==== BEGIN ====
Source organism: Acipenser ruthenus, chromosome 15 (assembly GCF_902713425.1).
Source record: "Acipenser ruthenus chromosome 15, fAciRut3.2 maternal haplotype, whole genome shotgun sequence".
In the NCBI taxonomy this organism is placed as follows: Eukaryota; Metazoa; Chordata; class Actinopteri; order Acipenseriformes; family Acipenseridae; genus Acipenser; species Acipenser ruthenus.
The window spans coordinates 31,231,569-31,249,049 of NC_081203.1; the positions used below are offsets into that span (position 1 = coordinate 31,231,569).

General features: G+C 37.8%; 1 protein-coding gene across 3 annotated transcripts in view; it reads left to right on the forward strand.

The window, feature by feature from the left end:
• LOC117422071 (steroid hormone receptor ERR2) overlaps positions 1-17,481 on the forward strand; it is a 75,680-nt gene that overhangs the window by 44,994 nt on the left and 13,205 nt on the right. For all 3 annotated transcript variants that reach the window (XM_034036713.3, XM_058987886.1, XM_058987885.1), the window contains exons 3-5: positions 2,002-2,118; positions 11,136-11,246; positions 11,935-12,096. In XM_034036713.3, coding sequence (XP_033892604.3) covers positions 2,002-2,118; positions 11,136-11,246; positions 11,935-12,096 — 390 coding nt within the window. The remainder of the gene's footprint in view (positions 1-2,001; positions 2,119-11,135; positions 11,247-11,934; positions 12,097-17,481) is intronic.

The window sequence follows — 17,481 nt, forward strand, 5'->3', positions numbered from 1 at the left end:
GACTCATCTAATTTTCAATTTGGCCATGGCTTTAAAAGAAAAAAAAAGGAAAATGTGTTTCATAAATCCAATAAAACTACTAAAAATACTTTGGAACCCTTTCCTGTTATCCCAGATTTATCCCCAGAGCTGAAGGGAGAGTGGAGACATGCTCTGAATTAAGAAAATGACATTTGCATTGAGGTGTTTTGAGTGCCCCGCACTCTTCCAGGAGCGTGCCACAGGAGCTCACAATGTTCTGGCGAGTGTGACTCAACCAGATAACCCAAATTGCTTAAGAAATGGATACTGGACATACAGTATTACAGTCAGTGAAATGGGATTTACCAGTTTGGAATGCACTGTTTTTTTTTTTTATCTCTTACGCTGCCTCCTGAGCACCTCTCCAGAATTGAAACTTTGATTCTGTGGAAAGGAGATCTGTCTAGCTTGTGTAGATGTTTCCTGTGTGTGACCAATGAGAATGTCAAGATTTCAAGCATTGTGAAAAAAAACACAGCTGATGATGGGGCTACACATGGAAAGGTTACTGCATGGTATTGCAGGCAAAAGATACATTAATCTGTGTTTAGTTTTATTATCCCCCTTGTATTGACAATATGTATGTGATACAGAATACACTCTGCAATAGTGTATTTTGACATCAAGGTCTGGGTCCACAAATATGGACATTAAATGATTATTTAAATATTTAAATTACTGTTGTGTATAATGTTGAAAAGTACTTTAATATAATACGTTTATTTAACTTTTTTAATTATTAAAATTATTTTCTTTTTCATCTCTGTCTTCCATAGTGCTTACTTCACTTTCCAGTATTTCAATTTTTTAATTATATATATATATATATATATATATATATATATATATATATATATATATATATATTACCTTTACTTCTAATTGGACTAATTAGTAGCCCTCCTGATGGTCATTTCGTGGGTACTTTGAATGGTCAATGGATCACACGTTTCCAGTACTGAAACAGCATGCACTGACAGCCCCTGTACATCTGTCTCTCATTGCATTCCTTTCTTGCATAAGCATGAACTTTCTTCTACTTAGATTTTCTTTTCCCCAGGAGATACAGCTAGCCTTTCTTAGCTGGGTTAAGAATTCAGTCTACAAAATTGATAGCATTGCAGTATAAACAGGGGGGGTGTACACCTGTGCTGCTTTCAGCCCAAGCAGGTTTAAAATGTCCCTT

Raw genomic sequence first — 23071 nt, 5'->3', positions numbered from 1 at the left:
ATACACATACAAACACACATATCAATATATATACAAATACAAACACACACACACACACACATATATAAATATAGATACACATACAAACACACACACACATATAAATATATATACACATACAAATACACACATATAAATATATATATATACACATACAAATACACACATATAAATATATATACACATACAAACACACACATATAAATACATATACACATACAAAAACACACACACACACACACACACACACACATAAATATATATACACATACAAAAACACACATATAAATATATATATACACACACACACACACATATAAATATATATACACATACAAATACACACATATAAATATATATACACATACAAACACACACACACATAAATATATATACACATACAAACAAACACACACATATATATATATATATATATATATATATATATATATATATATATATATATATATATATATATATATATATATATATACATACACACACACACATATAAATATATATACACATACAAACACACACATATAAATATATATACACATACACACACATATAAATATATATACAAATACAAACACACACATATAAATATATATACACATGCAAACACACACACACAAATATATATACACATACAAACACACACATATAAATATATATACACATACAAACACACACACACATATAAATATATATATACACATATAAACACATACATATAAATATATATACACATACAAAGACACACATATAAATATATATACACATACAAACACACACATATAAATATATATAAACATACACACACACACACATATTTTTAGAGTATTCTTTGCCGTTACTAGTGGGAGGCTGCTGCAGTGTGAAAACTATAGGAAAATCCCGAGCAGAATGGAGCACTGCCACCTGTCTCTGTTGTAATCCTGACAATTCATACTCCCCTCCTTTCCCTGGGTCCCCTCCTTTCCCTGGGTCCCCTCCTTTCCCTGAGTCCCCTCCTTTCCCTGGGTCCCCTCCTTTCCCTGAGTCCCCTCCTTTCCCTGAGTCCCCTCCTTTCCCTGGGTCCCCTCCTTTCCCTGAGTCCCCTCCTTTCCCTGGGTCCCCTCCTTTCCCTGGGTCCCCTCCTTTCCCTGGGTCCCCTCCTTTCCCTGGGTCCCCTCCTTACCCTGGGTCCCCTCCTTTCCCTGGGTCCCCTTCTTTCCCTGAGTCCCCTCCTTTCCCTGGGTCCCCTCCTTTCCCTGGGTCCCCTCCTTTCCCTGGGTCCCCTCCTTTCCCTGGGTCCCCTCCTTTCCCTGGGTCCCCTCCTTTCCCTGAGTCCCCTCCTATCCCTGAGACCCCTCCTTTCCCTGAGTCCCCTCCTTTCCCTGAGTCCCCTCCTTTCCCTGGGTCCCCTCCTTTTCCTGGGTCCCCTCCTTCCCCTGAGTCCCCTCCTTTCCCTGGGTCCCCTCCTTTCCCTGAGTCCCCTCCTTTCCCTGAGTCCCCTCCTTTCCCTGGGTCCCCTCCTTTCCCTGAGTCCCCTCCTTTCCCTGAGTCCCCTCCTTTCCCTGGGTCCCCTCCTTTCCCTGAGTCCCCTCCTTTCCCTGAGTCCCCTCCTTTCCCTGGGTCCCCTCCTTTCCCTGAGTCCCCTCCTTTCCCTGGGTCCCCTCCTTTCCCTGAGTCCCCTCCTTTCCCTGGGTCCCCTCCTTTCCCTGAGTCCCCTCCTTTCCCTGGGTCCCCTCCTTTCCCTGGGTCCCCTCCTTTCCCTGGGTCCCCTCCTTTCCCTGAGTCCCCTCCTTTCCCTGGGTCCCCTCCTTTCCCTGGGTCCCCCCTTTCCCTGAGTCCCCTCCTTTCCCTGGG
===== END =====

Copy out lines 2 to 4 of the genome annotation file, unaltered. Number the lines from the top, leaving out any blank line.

Source record: "Acipenser ruthenus chromosome 15, fAciRut3.2 maternal haplotype, whole genome shotgun sequence".
In the NCBI taxonomy this organism is placed as follows: Eukaryota; Metazoa; Chordata; class Actinopteri; order Acipenseriformes; family Acipenseridae; genus Acipenser; species Acipenser ruthenus.
The window spans coordinates 31,231,569-31,249,049 of NC_081203.1; the positions used below are offsets into that span (position 1 = coordinate 31,231,569).